Mad Men is really at its best when it’s subtle. When Mad Men airs, a number of viewers head to television review sites to see what they’ve missed, because it’s very easy to watch an episode of the show and gloss over some of the subtext that makes the plot so deeply rewarding. Some of the points are details showing the writing staff’s meticulous research – references to ads or popular culture events of the time, the appearance of certain fashions, the relevance of popular music from the era. Mad Men rarely comes out and says exactly what it means – it’s often up to the viewer to try to make sense of the clues left by the writers, perhaps through repeat viewings, period research, or discussions with others.
So, now that I’ve established all of that, let me tell you what drove me crazy about the Season 5 finale.
It wasn’t about that veneer. Season 5 has flitted between focusing on the societal veneer and just peeling it away to remind us how awful everyone really is. As a result, the show has felt different, tonally. The finale itself was particularly bad in this respect, because every character seemed to be laid bare; every scene ignored all of the things we’ve been told have been important during this season; every exchange felt like an exercise in frustration. All of this felt terribly out of place, and it resulted in a finale that felt flat and that didn’t really advance the plot in a meaningful way.
It didn’t have any great moments of juxtaposition. The only real “opposite” in this episode came from a pitch early in where the copywriters argued with the client over the use of the word “cheap.” The idea was that the client didn’t want to be associated with the word “cheap” despite the fact that the copy deliberately said that the product was not cheap. The exchange was interesting, but it lacked context. We haven’t seen the copywriters struggling without Peggy or Megan, nor do we have any investment in their idea. The whole thing felt flat.
It lacked subtlety. One of the central plot points was that Don Draper had a rotten tooth that needed to be extracted. Throughout the episode, he kept hallucinating interactions with his dead half-brother, Adam Whitman, who appeared in one scene to tell him that his tooth wasn’t the only rotten thing about him. That’s about as subtle as a sledgehammer, and it was as if Matthew Weiner (the creator and director of the show) was shouting at the audience, “don’t you see? Don Draper is rotten to the core!”. Ugh.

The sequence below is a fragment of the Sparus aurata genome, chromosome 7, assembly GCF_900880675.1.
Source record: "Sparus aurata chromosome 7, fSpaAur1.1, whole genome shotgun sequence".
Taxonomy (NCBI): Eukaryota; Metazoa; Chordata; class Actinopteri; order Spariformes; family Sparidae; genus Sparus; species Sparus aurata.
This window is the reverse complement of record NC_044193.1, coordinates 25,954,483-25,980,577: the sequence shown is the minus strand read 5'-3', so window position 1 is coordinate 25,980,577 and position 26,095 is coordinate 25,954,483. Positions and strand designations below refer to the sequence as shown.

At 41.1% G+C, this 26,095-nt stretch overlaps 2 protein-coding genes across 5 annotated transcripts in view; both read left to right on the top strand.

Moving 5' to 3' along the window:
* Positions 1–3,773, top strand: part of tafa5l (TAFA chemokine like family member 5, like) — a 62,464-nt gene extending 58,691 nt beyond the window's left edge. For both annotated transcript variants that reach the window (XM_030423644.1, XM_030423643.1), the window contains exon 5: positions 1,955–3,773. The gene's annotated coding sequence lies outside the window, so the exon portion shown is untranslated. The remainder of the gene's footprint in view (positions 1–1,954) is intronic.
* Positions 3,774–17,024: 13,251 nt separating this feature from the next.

And actually, the entire fifth season has been that way. A lot of people praised the episode The Other Woman for showing three ways in which the women of Mad Men climbed the corporate ladder, but the whole idea of Joan Harris prostituting herself to land a car client and a partnership was preposterous. There was no subtlety there; the drama was entirely manufactured and very unlike Mad Men‘s typical manner of layering social commentary underneath realistic plot points.
The scene at the very end of the episode, which suggests that Don Draper is going back to his philandering ways, was anything but subtle. Don was in the same bar he used to go to, using the same moves and attracting the same sorts of attention. I felt myself wondering, “Are we really back to this again?”, hoping for a Mad Men-style surprise, but finding myself annoyed with the predictable ending.
I’m sure a lot of people will sing the praises of this finale, because there are an awful lot of folks who love Mad Men and who rightly point out that it’s one of the smartest and sharpest shows on cable TV. I agree. But the season 5 finale revealed a show that’s running low on fresh ideas, that’s losing a sense of what made it so endearing, and that’s starting to lose its trust that the audience can understand what’s going on without being shouted at.
To put things in advertising terms, Mad Men started out like the Absolut ads – unusual, refined, and artistic, lacking immediate accessibility and requiring thought. But this latest season has shown a tendency to move towards those tacky and overly direct Head On ads – “Mad Men. Apply directly to forehead.”
I’ll certainly watch season 6, but season 5’s closer has certainly left the show at a point where it’s difficult for me to care what happens next.